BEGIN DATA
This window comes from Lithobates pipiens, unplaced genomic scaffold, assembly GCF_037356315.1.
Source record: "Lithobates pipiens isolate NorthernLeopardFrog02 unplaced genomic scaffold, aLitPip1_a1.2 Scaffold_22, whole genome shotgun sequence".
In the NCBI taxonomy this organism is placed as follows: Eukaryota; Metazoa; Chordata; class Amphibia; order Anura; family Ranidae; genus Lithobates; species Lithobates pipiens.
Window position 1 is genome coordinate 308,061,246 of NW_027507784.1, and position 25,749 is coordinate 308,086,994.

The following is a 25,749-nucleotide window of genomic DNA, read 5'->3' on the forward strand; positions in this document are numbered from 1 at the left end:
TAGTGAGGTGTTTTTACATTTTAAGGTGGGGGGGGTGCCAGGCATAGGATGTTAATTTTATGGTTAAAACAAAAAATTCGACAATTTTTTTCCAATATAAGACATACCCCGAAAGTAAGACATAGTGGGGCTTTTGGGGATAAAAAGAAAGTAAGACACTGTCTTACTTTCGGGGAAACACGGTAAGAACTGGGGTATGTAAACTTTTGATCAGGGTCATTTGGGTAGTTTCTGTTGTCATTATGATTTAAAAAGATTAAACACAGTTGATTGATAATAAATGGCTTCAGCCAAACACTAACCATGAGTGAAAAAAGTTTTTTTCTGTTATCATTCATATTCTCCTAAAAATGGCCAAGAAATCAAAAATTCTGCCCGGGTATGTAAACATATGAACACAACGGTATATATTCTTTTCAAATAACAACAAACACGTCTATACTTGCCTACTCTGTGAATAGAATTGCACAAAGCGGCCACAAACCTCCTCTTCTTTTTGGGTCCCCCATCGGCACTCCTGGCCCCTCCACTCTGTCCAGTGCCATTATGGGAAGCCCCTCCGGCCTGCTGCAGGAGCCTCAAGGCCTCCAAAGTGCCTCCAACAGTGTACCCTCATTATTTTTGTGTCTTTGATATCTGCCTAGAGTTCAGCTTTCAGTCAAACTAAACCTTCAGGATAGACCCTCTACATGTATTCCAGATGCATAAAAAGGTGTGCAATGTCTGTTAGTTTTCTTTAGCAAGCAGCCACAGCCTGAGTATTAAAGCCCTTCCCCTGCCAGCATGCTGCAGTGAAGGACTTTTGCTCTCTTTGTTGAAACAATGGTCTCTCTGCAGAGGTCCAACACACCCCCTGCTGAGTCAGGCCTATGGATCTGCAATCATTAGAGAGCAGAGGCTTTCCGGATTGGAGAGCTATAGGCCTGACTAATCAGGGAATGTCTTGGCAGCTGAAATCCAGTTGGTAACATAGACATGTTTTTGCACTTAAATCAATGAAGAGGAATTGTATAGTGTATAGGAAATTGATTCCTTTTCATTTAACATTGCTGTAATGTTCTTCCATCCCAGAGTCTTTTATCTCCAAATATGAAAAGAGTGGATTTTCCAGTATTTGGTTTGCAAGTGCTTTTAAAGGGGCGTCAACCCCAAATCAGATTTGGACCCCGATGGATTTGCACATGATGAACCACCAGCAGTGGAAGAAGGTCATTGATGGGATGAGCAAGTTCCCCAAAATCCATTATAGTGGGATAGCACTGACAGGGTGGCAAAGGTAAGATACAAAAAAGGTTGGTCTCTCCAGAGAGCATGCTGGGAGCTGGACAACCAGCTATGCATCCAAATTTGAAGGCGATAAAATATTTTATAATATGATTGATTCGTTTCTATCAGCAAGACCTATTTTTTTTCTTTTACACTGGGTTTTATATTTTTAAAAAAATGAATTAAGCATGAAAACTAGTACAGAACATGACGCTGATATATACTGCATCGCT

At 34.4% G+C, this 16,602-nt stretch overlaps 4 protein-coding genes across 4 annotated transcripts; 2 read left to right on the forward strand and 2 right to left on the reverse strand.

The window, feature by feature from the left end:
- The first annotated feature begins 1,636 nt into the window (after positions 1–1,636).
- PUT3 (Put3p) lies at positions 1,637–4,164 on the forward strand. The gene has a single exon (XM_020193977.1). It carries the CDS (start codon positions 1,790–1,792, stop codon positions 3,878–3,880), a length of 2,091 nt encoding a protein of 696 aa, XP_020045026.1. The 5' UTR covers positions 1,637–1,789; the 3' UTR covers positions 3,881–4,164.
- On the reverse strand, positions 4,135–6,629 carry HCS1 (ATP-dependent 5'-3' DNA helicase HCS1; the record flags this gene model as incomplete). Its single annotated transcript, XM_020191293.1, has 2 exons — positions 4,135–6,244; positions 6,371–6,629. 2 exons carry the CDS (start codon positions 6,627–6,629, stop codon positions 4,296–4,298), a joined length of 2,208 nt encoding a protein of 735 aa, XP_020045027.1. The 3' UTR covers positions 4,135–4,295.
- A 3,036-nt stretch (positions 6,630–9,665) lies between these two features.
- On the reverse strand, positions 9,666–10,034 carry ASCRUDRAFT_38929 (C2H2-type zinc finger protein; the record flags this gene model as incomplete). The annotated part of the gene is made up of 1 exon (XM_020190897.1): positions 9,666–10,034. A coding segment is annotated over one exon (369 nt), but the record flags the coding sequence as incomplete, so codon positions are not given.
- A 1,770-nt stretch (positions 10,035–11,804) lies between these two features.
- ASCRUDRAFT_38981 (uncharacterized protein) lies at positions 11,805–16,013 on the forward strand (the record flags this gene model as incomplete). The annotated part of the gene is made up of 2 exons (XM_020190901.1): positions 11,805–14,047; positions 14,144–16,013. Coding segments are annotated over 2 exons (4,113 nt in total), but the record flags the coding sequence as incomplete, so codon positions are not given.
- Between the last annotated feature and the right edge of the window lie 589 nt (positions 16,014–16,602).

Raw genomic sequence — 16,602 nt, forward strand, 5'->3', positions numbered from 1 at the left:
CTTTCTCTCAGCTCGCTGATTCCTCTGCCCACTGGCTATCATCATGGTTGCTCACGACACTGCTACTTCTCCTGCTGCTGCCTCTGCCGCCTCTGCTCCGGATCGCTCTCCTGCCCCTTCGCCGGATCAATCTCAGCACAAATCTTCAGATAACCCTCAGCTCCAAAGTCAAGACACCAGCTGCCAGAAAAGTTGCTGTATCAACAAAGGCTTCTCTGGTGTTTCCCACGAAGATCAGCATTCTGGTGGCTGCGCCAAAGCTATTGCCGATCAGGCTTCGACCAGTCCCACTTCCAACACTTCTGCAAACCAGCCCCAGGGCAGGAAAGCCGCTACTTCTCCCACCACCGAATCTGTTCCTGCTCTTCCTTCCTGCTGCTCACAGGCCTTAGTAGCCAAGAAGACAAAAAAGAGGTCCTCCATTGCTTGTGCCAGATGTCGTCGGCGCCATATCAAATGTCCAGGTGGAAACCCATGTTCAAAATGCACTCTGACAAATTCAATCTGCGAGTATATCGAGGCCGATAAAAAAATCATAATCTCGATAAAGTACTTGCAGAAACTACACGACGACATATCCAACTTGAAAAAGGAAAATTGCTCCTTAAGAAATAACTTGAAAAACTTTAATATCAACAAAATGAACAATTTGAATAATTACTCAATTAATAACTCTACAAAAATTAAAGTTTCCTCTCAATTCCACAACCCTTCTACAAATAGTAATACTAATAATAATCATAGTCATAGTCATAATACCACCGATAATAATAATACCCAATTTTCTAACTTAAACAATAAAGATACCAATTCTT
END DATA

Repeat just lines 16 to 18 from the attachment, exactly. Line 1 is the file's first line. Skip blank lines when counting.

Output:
- Between the last annotated feature and the right edge of the window lie 589 nt (positions 16,014–16,602).

Raw genomic sequence — 16,602 nt, forward strand, 5'->3', positions numbered from 1 at the left:
CTTTCTCTCAGCTCGCTGATTCCTCTGCCCACTGGCTATCATCATGGTTGCTCACGACACTGCTACTTCTCCTGCTGCTGCCTCTGCCGCCTCTGCTCCGGATCGCTCTCCTGCCCCTTCGCCGGATCAATCTCAGCACAAATCTTCAGATAACCCTCAGCTCCAAAGTCAAGACACCAGCTGCCAGAAAAGTTGCTGTATCAACAAAGGCTTCTCTGGTGTTTCCCACGAAGATCAGCATTCTGGTGGCTGCGCCAAAGCTATTGCCGATCAGGCTTCGACCAGTCCCACTTCCAACACTTCTGCAAACCAGCCCCAGGGCAGGAAAGCCGCTACTTCTCCCACCACCGAATCTGTTCCTGCTCTTCCTTCCTGCTGCTCACAGGCCTTAGTAGCCAAGAAGACAAAAAAGAGGTCCTCCATTGCTTGTGCCAGATGTCGTCGGCGCCATATCAAATGTCCAGGTGGAAACCCATGTTCAAAATGCACTCTGACAAATTCAATCTGCGAGTATATCGAGGCCGATAAAAAAATCATAATCTCGATAAAGTACTTGCAGAAACTACACGACGACATATCCAACTTGAAAAAGGAAAATTGCTCCTTAAGAAATAACTTGAAAAACTTTAATATCAACAAAATGAACAATTTGAATAATTACTCAATTAATAACTCTACAAAAATTAAAGTTTCCTCTCAATTCCACAACCCTTCTACAAATAGTAATACTAATAATAATCATAGTCATAGTCATAATACCACCGATAATAATAATACCCAATTTTCTAACTTAAACAATAAAGATACCAATTCTT